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There are several design types or protocols for DC chargers, all of which can be tested and listed according to UL 2202 and NEC requirements. One common system currently deployed in the U.S. is the CHAdeMO Quick Charger.
There are several design types or protocols for DC chargers, all of which can be tested and listed according to UL 2202 and NEC requirements. One common system currently deployed in the U.S. is the CHAdeMO Quick Charger. This protocol utilizes CAN-bus communication and a set of interlock connections to establish battery charging, and is deployed primarily by Japanese automotive manufacturers. The recently released update to SAE J1772 details design and operational requirements for various levels of DC charging, utilizing a PLC (Power Line Communication) in addition to the interlocks and PWM pulses already defined for AC charge stations. This is also being incorporated into the IEC 61851 and 62196 revisions, such that most U.S. and European manufacturers will utilize this harmonized protocol, although no production vehicles are on the road as of writing this article. Some proprietary systems, such as Tesla's "supercharger" system, which is not directly compatible with either CHAdeMO or SAE J1772. On board chargers, in contrast, may use any or none of these protocols for the output circuit, but must be compatible with an NEC-compliant charge station for its input power. In any case, neither the National Electric Code, nor UL 2202 are dependent on the protocol, but rather on the safety features defined in Article 625 of the NEC.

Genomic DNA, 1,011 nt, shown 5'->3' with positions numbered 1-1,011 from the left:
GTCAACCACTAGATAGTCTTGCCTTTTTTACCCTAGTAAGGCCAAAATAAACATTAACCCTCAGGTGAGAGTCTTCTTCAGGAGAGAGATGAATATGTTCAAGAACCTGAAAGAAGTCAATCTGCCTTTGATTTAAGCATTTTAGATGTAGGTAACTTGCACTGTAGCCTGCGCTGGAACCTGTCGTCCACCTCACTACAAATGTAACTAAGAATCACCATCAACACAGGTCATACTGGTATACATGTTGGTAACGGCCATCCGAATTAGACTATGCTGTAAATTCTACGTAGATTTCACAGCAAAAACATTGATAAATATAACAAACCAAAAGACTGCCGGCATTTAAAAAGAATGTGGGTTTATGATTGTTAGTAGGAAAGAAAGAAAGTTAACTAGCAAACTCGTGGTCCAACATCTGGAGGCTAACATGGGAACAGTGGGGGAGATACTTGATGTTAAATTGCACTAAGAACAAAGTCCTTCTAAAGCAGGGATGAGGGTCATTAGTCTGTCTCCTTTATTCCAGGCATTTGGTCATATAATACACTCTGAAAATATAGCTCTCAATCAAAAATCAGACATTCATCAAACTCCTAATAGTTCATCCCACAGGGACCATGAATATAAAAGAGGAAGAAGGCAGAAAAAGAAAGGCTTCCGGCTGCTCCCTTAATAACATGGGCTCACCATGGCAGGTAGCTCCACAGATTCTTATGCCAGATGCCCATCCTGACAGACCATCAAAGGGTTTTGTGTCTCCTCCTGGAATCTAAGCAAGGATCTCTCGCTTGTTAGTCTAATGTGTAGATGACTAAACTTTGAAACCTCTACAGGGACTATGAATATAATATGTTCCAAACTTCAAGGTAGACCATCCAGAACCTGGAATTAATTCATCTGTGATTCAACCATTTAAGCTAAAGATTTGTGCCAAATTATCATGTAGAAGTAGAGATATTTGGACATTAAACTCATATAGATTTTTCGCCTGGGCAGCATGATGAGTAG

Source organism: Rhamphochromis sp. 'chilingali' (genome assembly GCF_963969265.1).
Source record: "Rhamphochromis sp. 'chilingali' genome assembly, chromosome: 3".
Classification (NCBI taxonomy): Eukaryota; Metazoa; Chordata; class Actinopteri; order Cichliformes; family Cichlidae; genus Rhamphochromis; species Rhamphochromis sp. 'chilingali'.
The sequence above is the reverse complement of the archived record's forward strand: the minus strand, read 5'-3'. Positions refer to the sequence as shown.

There are several certification options for U.S. installations of EV Battery Chargers. Full certification (aka listing) of a specific model is the most broad-based method of ensuring compliance throughout the production run of a system. However, as the EV market is still evolving, EV battery chargers are being installed in ones and twos, in limited markets. As such, full certification may not provide the flexibility to iterate the system design or deploy prototype/demonstration models. In those cases, a field label may be employed. A field label focuses on the specific installation conditions of one unit, and is not transferable to a new location or other models. This system allows the manufacturer to demonstrate compliance with the NEC, and satisfy local building codes and electrical inspector requirements in a much shorter time-span.
For cases where a manufacturer may be importing a design already in use overseas (such as a Japanese CHAdeMO model being installed in the U.S.), the field label option may be more feasible, but the manufacturer should have confidence in the system design and installation prior to delivering the system. In these cases, a Preliminary Design Review (PDR) may help reduce potential delays due to non-conformances. Through the PDR process, an NRTL engineer will review the product design and intended installation, and compare to the relevant safety standards and NEC clauses. As a result, non-conformances can be identified and remedied prior to delivering the system, the field label inspection, or full certification submission.
Stay tuned for Part II, which will outline all relevant U.S. and Canadian requirements for testing EVSE to UL 2202. In the meantime, take a moment to read more about UL 2202. You also can leave a question below and one of our experts will get back to you.
Today’s expert is Rich Byczek, Global Technical Lead for EV and Energy Storage at Intertek. Rich is based in the Greater Detroit Area.